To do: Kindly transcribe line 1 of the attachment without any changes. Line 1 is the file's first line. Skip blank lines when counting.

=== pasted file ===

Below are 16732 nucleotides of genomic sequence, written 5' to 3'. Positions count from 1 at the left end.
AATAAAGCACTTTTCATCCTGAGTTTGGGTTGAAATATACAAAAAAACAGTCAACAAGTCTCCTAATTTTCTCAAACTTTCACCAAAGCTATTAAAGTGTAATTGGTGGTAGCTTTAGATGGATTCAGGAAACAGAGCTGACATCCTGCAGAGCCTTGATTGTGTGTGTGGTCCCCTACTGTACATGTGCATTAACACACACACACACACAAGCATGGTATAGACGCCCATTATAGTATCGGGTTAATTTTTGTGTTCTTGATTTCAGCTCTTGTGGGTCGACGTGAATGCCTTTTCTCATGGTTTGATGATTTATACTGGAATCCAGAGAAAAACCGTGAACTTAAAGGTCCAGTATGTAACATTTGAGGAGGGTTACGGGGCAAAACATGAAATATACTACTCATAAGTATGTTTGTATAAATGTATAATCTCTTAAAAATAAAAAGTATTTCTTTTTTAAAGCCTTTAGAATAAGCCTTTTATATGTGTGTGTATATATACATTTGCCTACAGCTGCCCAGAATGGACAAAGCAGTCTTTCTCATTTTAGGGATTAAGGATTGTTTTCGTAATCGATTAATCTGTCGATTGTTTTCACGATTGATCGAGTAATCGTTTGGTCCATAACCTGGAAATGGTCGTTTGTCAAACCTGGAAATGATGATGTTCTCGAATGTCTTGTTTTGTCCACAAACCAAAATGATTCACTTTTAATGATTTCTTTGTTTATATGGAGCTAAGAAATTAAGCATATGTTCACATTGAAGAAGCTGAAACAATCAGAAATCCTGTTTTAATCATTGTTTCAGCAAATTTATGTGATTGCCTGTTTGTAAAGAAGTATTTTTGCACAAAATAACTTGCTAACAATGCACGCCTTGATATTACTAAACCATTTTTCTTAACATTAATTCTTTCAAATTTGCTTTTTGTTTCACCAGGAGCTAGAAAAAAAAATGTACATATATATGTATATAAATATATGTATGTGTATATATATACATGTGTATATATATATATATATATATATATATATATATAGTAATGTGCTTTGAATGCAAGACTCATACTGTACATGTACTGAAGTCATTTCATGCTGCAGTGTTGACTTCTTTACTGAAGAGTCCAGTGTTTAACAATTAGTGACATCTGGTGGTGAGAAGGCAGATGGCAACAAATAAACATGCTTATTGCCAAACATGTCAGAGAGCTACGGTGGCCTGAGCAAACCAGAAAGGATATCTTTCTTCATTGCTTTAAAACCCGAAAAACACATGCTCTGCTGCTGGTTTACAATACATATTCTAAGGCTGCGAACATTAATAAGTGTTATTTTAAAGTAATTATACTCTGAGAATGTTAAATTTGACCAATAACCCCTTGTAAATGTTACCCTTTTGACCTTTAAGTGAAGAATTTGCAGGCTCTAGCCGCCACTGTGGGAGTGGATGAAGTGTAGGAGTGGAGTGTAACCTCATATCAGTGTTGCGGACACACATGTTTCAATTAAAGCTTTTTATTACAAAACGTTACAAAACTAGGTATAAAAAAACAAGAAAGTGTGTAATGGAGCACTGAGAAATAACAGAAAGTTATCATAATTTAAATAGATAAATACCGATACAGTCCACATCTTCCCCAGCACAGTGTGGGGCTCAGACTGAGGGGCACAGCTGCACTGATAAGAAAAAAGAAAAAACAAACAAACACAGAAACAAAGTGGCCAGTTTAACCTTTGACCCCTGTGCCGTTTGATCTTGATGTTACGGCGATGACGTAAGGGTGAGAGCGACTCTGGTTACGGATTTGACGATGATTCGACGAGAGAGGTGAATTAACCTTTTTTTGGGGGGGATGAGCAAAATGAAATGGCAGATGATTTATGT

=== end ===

Below are 16732 nucleotides of genomic sequence, written 5' to 3'. Positions count from 1 at the left end.